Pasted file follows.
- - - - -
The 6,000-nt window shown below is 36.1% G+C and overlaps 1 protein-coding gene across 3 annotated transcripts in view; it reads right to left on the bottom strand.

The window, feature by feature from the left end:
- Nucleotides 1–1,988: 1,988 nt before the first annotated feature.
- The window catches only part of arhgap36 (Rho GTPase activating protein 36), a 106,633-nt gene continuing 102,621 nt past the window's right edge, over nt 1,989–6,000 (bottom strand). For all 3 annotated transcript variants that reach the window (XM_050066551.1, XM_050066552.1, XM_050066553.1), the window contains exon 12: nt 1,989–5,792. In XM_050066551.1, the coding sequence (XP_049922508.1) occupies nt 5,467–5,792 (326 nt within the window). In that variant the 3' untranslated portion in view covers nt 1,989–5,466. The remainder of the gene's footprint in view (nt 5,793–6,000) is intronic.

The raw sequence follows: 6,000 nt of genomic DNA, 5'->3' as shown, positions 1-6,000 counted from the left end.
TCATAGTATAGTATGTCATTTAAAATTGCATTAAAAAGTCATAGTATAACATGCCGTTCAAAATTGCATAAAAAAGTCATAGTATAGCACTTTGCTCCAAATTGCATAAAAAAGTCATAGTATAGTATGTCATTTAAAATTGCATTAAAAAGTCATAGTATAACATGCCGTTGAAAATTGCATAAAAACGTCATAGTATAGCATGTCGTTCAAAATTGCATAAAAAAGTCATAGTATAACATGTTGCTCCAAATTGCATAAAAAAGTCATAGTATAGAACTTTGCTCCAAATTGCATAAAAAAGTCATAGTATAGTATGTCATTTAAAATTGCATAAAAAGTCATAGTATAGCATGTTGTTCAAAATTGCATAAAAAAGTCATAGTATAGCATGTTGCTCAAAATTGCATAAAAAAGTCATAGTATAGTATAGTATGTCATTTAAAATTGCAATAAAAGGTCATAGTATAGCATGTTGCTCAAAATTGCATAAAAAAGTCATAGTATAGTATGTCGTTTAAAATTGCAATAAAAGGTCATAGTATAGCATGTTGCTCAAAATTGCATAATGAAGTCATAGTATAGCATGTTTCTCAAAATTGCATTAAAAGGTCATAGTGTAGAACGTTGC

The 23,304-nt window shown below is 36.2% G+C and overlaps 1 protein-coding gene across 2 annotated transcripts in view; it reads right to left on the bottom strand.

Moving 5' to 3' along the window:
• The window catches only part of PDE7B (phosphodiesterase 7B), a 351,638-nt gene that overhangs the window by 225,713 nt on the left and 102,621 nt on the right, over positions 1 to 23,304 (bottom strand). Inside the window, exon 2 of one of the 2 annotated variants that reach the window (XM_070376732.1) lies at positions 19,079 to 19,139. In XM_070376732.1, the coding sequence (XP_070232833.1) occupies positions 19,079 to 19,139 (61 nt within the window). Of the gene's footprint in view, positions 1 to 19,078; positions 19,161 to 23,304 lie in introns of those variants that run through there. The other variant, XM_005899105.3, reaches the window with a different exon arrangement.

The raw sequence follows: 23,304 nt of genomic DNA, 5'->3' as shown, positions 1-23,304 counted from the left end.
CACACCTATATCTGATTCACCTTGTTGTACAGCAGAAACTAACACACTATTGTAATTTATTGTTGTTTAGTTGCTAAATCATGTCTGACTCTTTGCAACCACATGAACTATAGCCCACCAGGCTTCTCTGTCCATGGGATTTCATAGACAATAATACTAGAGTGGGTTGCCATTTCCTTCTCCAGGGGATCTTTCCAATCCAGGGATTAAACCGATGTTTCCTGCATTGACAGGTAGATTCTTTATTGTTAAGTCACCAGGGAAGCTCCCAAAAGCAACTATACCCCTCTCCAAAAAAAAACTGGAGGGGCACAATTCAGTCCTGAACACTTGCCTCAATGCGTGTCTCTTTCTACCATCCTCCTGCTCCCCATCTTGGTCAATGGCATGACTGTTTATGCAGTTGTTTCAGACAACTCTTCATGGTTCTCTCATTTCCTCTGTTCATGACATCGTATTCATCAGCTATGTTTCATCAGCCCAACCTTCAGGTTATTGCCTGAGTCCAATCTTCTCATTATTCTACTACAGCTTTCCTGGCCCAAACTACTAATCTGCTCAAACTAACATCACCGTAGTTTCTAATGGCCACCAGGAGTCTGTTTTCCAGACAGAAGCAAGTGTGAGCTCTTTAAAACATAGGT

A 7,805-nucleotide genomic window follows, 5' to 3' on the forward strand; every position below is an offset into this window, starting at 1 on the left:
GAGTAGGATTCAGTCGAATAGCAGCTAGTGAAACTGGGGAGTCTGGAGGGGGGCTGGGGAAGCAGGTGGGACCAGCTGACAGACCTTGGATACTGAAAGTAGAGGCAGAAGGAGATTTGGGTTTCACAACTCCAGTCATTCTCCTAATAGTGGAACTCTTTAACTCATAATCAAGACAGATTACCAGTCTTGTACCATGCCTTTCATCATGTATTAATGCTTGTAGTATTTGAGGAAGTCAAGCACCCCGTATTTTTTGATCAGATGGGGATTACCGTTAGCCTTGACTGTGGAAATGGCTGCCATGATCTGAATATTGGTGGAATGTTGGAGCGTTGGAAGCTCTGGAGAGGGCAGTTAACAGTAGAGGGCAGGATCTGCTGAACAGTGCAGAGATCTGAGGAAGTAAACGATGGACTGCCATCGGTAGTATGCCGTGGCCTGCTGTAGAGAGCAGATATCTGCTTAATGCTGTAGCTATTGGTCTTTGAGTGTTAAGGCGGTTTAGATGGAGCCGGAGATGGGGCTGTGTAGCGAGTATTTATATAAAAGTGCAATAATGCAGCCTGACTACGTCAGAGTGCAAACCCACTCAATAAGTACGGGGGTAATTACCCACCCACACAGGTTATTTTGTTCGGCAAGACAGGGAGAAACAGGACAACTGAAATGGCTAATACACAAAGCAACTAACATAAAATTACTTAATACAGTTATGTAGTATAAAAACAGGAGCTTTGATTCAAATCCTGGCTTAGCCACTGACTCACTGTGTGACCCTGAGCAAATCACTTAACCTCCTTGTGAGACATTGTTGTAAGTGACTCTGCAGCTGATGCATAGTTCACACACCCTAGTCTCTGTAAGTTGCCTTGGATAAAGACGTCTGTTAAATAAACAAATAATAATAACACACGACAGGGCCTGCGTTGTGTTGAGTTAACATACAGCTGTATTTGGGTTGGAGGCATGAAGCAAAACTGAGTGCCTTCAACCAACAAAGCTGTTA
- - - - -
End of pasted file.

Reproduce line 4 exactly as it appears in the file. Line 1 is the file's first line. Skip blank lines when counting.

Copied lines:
- The window catches only part of arhgap36 (Rho GTPase activating protein 36), a 106,633-nt gene continuing 102,621 nt past the window's right edge, over nt 1,989–6,000 (bottom strand). For all 3 annotated transcript variants that reach the window (XM_050066551.1, XM_050066552.1, XM_050066553.1), the window contains exon 12: nt 1,989–5,792. In XM_050066551.1, the coding sequence (XP_049922508.1) occupies nt 5,467–5,792 (326 nt within the window). In that variant the 3' untranslated portion in view covers nt 1,989–5,466. The remainder of the gene's footprint in view (nt 5,793–6,000) is intronic.